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Jump up ^ McLaren JA, Silins E, Hutchinson D, Mattick RP, Hall W (January 2010). "Assessing evidence for a causal link between cannabis and psychosis: a review of cohort studies". The International Journal on Drug Policy. 21 (1): 10–9. doi:10.1016/j.drugpo.2009.09.001. PMID 19783132. The contentious issue of whether cannabis use can cause serious psychotic disorders that would not otherwise have occurred cannot be answered based on the existing data
In the past few years, just such a cure has seemingly presented itself. Amid the less common remedies that can be found on the internet—special diets, meditation, biofeedback, surgical implants—a new product has recently gained prominence: CBD oil (sometimes known simply as “hemp oil”), so named for its chief chemical compound, cannabidiol, which occurs naturally in cannabis plants. In online forums and news articles, CBD has been hailed as a new frontier in epilepsy treatment, with parents testifying that it managed to stop their children’s seizures when nothing else could.
As a consumer, you can look at the manufacturer's website to see whether they batch-test their products, or ask them directly. You could also send a sample of your CBD oil to a testing facility yourself, something Bonn-Miller says he would do if he were trying to treat someone with a severe issue such as epilepsy. Testing can also determine whether the product contains pesticides, heavy metals, or other toxins.
Cannabinoids, terpenoids, and other compounds are secreted by glandular trichomes that occur most abundantly on the floral calyxes and bracts of female plants.[41] As a drug it usually comes in the form of dried flower buds (marijuana), resin (hashish), or various extracts collectively known as hashish oil.[7] In the early 20th century, it became illegal in most of the world to cultivate or possess Cannabis for sale or personal use.

Last year, the National Academies of Sciences, Engineering and Medicine released a nearly 500-page report on the health effects of cannabis and cannabinoids. A committee of 16 experts from a variety of scientific and medical fields analyzed the available evidence — more than 10,000 scientific abstracts in all. Because so few studies examine the effects of CBD on its own, the panel did not issue any findings about CBD specifically, but it did reach some conclusions about cannabis and cannabinoids more generally. The researchers determined that there is “conclusive or substantial evidence” supporting the use of cannabis or cannabinoids for chronic pain in adults, multiple sclerosis-related spasticity (a kind of stiffness and muscle spasms), and chemotherapy-induced nausea and vomiting. The committee also found “moderate” evidence that cannabis or cannabinoids can reduce sleep disturbances in people with obstructive sleep apnea, fibromyalgia, chronic pain and multiple sclerosis, as well as “limited” evidence that these substances can improve symptoms of Tourette’s syndrome, increase appetite and stem weight loss in people with HIV/AIDs, and improve symptoms of PTSD and anxiety.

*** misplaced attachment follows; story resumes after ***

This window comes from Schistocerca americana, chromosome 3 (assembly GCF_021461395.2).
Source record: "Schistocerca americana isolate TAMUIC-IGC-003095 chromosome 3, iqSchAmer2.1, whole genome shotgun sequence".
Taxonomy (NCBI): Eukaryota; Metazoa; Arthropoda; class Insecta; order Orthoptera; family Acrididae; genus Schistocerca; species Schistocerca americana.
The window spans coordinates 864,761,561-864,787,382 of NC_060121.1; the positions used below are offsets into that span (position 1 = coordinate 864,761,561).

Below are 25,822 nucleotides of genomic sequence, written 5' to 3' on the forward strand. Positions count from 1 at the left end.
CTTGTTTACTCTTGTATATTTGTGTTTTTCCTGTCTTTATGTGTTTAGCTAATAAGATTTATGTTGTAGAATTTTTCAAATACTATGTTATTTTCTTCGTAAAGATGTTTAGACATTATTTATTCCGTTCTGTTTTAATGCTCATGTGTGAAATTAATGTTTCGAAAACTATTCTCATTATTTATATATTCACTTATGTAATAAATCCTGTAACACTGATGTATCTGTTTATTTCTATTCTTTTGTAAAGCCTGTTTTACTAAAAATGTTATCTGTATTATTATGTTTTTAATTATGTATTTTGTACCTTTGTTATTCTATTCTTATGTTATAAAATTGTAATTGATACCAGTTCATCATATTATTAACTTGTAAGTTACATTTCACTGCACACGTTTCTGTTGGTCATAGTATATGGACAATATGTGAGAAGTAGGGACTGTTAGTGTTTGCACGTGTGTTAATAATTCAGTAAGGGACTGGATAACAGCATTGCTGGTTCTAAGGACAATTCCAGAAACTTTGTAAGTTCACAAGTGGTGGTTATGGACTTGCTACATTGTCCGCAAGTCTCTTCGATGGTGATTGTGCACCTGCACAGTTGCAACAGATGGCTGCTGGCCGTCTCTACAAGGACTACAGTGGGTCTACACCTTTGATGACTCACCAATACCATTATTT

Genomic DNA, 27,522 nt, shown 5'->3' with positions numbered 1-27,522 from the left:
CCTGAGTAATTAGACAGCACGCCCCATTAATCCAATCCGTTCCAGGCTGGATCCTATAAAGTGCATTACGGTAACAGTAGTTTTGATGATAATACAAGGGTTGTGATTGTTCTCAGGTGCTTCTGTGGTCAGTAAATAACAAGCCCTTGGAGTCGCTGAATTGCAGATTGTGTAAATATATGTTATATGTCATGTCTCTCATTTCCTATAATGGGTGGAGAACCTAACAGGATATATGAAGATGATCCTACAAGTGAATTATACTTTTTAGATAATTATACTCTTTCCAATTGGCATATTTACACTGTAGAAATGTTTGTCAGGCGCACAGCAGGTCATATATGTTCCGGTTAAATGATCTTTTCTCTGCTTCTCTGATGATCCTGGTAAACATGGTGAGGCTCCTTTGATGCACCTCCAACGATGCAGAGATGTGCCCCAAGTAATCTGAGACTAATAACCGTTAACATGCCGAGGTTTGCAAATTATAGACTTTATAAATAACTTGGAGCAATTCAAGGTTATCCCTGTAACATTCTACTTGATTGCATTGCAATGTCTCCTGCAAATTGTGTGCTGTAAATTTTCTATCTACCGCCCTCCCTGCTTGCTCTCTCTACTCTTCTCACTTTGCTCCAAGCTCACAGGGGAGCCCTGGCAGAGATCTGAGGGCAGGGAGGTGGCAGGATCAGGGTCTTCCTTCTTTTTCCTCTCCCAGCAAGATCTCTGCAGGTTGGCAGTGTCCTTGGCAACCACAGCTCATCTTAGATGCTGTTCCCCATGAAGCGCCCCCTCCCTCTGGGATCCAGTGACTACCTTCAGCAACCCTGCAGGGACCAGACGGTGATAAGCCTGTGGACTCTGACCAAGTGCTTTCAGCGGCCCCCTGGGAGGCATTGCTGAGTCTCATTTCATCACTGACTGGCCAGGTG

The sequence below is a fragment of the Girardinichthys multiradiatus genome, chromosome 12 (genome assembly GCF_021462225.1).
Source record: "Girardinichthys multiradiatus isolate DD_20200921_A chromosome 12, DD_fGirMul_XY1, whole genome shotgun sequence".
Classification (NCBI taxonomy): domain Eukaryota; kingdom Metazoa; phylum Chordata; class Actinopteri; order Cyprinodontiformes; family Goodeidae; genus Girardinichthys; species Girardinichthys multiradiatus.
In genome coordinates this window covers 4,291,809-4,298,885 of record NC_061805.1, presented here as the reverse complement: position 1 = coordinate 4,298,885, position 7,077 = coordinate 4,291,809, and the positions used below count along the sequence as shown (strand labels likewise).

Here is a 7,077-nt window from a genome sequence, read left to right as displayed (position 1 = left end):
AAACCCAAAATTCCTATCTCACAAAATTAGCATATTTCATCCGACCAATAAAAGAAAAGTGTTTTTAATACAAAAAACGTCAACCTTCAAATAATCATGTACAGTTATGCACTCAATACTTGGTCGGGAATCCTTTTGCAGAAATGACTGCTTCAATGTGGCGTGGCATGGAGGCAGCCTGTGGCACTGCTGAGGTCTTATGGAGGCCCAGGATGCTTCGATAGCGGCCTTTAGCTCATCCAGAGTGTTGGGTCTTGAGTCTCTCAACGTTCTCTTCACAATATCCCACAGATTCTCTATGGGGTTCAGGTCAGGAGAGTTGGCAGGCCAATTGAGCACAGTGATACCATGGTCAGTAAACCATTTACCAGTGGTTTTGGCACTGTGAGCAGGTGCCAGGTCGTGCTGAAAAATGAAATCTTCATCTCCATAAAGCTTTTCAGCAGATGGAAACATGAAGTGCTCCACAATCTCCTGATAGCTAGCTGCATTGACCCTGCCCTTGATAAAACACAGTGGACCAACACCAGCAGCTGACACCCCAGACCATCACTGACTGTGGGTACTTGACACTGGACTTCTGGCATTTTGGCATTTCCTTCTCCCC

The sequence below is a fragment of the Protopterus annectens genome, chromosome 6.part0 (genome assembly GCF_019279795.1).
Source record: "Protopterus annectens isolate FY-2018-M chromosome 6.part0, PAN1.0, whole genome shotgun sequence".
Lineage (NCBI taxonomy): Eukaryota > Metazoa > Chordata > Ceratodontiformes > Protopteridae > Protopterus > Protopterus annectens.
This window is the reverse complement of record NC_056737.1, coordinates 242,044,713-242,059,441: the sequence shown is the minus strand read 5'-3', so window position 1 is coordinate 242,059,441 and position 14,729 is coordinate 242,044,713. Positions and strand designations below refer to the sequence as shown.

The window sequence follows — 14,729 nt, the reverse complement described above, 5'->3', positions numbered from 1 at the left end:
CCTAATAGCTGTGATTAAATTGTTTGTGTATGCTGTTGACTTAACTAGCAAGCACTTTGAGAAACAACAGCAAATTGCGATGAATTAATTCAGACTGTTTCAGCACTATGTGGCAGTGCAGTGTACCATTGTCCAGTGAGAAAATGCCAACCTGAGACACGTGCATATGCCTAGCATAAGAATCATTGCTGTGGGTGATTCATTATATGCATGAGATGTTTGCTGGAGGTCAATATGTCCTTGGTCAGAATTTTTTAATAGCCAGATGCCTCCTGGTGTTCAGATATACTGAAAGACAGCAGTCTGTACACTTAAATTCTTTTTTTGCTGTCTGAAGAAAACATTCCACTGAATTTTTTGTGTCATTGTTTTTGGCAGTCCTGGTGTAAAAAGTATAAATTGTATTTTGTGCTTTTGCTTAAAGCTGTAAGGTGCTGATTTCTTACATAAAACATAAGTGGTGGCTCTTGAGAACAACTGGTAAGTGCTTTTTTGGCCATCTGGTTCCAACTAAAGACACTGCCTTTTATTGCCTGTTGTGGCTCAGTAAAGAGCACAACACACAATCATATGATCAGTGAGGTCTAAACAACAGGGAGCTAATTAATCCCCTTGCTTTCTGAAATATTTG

George Washington also imported the Indian Hemp plant from Asia, which was used for fiber and, by some growers, for intoxicating resin production. In a letter to William Pearce who managed the plants for him Washington says, "What was done with the Indian Hemp plant from last summer? It ought, all of it, to be sown again; that not only a stock of seed sufficient for my own purposes might have been raised, but to have disseminated seed to others; as it is more valuable than common hemp."[citation needed]


In the 1970s, the taxonomic classification of Cannabis took on added significance in North America. Laws prohibiting Cannabis in the United States and Canada specifically named products of C. sativa as prohibited materials. Enterprising attorneys for the defense in a few drug busts argued that the seized Cannabis material may not have been C. sativa, and was therefore not prohibited by law. Attorneys on both sides recruited botanists to provide expert testimony. Among those testifying for the prosecution was Dr. Ernest Small, while Dr. Richard E. Schultes and others testified for the defense. The botanists engaged in heated debate (outside of court), and both camps impugned the other's integrity.[56][57] The defense attorneys were not often successful in winning their case, because the intent of the law was clear.[64]
Hemp seeds can be eaten raw, ground into hemp meal, sprouted or made into dried sprout powder. The leaves of the hemp plant can be consumed raw in salads.[citation needed] Hemp seeds can also be made into a liquid and used for baking or for beverages such as hemp milk, hemp juice, and tea.[15] Hemp oil is cold-pressed from the seed and is high in unsaturated fatty acids.[16]